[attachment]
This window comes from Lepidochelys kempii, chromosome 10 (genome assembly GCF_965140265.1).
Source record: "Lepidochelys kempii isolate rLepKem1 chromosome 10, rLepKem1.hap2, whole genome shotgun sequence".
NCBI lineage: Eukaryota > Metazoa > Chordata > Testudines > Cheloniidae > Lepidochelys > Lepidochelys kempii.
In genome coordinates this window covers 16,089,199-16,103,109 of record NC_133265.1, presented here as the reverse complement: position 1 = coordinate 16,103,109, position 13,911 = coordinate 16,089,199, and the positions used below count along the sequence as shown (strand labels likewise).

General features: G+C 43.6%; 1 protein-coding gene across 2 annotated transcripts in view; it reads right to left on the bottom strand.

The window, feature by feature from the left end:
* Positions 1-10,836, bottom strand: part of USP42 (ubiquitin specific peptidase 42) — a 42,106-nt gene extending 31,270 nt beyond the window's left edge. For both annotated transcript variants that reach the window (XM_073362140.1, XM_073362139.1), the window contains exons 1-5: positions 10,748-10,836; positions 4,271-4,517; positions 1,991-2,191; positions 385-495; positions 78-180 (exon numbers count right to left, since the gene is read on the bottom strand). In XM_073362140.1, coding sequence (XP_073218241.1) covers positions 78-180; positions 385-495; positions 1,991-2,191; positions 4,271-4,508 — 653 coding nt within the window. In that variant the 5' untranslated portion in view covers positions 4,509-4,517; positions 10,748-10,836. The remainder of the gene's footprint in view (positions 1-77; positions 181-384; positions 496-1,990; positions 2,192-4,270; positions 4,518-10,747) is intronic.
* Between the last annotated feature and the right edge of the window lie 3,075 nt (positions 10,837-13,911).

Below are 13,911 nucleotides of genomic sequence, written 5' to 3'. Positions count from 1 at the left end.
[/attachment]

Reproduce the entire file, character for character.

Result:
This window comes from Lepidochelys kempii, chromosome 10 (genome assembly GCF_965140265.1).
Source record: "Lepidochelys kempii isolate rLepKem1 chromosome 10, rLepKem1.hap2, whole genome shotgun sequence".
NCBI lineage: Eukaryota > Metazoa > Chordata > Testudines > Cheloniidae > Lepidochelys > Lepidochelys kempii.
In genome coordinates this window covers 16,089,199-16,103,109 of record NC_133265.1, presented here as the reverse complement: position 1 = coordinate 16,103,109, position 13,911 = coordinate 16,089,199, and the positions used below count along the sequence as shown (strand labels likewise).

General features: G+C 43.6%; 1 protein-coding gene across 2 annotated transcripts in view; it reads right to left on the bottom strand.

The window, feature by feature from the left end:
* Positions 1-10,836, bottom strand: part of USP42 (ubiquitin specific peptidase 42) — a 42,106-nt gene extending 31,270 nt beyond the window's left edge. For both annotated transcript variants that reach the window (XM_073362140.1, XM_073362139.1), the window contains exons 1-5: positions 10,748-10,836; positions 4,271-4,517; positions 1,991-2,191; positions 385-495; positions 78-180 (exon numbers count right to left, since the gene is read on the bottom strand). In XM_073362140.1, coding sequence (XP_073218241.1) covers positions 78-180; positions 385-495; positions 1,991-2,191; positions 4,271-4,508 — 653 coding nt within the window. In that variant the 5' untranslated portion in view covers positions 4,509-4,517; positions 10,748-10,836. The remainder of the gene's footprint in view (positions 1-77; positions 181-384; positions 496-1,990; positions 2,192-4,270; positions 4,518-10,747) is intronic.
* Between the last annotated feature and the right edge of the window lie 3,075 nt (positions 10,837-13,911).

Below are 13,911 nucleotides of genomic sequence, written 5' to 3'. Positions count from 1 at the left end.